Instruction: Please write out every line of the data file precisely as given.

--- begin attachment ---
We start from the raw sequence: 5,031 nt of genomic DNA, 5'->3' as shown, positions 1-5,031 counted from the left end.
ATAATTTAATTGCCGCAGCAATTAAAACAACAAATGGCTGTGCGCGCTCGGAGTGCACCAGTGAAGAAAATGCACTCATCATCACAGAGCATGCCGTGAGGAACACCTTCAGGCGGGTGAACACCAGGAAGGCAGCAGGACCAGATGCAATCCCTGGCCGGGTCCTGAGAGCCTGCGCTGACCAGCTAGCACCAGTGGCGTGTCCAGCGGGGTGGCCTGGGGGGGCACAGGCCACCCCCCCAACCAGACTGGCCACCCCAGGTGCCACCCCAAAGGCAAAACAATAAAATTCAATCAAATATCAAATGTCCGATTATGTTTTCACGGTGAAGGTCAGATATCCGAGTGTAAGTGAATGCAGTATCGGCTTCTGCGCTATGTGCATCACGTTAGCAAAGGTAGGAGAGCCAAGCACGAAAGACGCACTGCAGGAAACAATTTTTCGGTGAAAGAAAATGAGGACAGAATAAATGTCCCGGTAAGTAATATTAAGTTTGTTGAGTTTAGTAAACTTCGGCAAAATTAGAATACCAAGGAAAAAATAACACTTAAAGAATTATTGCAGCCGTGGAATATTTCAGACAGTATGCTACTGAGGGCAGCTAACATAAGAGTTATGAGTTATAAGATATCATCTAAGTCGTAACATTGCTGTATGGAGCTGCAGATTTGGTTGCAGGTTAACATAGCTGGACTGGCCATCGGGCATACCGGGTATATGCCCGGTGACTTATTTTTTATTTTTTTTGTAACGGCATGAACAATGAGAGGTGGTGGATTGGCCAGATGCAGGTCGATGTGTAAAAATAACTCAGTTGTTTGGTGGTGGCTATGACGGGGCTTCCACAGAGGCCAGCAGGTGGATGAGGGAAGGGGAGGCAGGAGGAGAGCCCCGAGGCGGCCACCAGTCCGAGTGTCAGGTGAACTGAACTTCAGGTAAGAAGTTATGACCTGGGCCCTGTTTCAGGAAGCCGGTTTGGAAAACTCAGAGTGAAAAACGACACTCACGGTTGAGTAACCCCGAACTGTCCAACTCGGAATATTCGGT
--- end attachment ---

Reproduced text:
We start from the raw sequence: 5,031 nt of genomic DNA, 5'->3' as shown, positions 1-5,031 counted from the left end.
ATAATTTAATTGCCGCAGCAATTAAAACAACAAATGGCTGTGCGCGCTCGGAGTGCACCAGTGAAGAAAATGCACTCATCATCACAGAGCATGCCGTGAGGAACACCTTCAGGCGGGTGAACACCAGGAAGGCAGCAGGACCAGATGCAATCCCTGGCCGGGTCCTGAGAGCCTGCGCTGACCAGCTAGCACCAGTGGCGTGTCCAGCGGGGTGGCCTGGGGGGGCACAGGCCACCCCCCCAACCAGACTGGCCACCCCAGGTGCCACCCCAAAGGCAAAACAATAAAATTCAATCAAATATCAAATGTCCGATTATGTTTTCACGGTGAAGGTCAGATATCCGAGTGTAAGTGAATGCAGTATCGGCTTCTGCGCTATGTGCATCACGTTAGCAAAGGTAGGAGAGCCAAGCACGAAAGACGCACTGCAGGAAACAATTTTTCGGTGAAAGAAAATGAGGACAGAATAAATGTCCCGGTAAGTAATATTAAGTTTGTTGAGTTTAGTAAACTTCGGCAAAATTAGAATACCAAGGAAAAAATAACACTTAAAGAATTATTGCAGCCGTGGAATATTTCAGACAGTATGCTACTGAGGGCAGCTAACATAAGAGTTATGAGTTATAAGATATCATCTAAGTCGTAACATTGCTGTATGGAGCTGCAGATTTGGTTGCAGGTTAACATAGCTGGACTGGCCATCGGGCATACCGGGTATATGCCCGGTGACTTATTTTTTATTTTTTTTGTAACGGCATGAACAATGAGAGGTGGTGGATTGGCCAGATGCAGGTCGATGTGTAAAAATAACTCAGTTGTTTGGTGGTGGCTATGACGGGGCTTCCACAGAGGCCAGCAGGTGGATGAGGGAAGGGGAGGCAGGAGGAGAGCCCCGAGGCGGCCACCAGTCCGAGTGTCAGGTGAACTGAACTTCAGGTAAGAAGTTATGACCTGGGCCCTGTTTCAGGAAGCCGGTTTGGAAAACTCAGAGTGAAAAACGACACTCACGGTTGAGTAACCCCGAACTGTCCAACTCGGAATATTCGGT